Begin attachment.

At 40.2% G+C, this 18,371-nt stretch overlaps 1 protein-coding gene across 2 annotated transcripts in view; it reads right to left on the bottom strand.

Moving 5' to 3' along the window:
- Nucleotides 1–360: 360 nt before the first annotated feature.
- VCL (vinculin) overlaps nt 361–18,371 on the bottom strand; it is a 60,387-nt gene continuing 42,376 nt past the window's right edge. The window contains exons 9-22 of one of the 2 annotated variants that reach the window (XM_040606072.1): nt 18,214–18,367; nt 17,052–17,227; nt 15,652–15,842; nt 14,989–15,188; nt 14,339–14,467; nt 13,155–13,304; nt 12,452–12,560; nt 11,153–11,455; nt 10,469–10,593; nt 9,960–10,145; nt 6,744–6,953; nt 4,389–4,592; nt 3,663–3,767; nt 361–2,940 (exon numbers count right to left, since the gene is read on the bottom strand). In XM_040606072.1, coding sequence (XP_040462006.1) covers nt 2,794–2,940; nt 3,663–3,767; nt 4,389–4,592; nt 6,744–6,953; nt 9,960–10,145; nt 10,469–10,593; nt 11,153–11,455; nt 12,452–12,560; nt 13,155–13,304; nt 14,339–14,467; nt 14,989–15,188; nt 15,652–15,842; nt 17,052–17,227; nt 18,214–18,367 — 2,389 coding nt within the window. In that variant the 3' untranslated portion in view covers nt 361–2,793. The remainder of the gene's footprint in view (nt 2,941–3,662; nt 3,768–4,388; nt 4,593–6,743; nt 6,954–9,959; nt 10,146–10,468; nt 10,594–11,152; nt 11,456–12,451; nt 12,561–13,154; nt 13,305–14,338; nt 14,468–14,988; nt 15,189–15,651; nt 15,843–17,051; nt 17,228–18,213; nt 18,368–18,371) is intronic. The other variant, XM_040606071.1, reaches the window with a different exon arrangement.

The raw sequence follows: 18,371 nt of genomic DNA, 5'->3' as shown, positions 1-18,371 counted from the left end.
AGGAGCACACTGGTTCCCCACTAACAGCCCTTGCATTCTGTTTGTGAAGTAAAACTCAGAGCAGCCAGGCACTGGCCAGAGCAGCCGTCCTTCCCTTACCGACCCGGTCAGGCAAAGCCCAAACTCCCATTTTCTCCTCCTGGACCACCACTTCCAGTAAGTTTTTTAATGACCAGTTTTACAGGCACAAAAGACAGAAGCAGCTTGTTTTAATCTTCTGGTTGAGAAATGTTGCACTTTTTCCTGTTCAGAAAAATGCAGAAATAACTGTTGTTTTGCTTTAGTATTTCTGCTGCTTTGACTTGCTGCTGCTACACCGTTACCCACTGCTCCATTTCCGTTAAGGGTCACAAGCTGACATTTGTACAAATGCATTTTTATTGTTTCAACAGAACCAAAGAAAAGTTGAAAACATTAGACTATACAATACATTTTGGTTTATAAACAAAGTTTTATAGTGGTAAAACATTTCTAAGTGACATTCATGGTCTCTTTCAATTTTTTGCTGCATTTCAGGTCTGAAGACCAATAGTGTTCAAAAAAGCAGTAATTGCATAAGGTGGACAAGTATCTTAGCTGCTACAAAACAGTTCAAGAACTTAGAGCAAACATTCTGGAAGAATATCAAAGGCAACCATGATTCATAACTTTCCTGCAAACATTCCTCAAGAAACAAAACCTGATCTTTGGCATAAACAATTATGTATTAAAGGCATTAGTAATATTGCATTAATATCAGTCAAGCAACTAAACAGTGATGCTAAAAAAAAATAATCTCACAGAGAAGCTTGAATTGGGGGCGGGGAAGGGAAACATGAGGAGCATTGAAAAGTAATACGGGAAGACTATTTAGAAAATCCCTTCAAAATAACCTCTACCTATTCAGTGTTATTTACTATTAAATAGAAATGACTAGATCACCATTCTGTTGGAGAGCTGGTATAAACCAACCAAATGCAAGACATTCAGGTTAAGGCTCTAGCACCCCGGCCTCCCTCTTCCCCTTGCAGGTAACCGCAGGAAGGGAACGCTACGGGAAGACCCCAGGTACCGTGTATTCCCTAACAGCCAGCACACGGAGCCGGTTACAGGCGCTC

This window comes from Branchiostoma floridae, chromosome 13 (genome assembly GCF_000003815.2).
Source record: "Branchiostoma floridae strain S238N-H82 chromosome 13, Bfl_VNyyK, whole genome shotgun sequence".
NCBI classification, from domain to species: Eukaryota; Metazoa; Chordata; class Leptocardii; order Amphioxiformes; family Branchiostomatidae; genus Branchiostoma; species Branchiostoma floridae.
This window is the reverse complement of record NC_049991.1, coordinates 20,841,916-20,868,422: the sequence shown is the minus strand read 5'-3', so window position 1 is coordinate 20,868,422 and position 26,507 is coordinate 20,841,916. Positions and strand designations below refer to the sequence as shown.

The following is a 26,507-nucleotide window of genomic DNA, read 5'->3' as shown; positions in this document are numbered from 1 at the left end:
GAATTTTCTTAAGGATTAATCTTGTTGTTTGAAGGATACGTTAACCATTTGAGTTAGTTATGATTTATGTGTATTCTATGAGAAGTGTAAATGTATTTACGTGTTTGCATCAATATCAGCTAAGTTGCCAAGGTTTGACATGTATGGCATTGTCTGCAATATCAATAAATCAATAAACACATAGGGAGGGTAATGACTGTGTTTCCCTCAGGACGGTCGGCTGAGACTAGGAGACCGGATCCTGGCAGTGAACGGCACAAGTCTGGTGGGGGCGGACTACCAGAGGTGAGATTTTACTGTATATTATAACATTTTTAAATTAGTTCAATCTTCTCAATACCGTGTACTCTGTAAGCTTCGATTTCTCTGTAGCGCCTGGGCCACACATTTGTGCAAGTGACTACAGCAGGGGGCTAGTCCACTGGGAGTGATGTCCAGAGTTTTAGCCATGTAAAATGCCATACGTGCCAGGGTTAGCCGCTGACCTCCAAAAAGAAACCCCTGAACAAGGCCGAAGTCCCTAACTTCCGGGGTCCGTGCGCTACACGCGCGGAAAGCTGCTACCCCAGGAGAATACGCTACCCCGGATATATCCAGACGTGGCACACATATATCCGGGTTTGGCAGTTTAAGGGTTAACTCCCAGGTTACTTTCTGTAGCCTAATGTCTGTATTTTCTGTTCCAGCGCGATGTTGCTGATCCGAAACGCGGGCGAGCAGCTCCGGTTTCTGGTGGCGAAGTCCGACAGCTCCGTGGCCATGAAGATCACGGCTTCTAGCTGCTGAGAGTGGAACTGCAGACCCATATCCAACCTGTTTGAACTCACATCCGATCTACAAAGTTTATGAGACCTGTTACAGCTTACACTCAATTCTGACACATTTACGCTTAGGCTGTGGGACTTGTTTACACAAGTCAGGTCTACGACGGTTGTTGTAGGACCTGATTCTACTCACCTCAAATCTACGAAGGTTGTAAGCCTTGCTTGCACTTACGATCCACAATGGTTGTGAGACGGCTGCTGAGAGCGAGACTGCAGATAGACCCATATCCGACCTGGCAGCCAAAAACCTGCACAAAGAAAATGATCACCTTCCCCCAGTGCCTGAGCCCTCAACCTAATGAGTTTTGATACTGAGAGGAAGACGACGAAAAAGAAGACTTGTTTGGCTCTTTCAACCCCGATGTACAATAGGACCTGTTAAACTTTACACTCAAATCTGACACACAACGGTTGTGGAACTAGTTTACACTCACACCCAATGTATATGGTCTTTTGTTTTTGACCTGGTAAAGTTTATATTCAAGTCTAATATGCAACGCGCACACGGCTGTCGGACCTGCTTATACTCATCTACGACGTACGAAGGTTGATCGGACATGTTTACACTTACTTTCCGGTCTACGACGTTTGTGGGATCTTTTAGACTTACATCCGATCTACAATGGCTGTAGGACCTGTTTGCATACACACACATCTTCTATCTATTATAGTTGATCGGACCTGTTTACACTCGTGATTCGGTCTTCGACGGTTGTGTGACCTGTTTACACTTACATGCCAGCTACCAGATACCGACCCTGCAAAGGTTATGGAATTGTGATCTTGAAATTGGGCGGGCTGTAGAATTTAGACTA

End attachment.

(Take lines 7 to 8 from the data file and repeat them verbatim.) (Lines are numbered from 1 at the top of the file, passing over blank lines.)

This window comes from Branchiostoma floridae, chromosome 13 (genome assembly GCF_000003815.2).
Source record: "Branchiostoma floridae strain S238N-H82 chromosome 13, Bfl_VNyyK, whole genome shotgun sequence".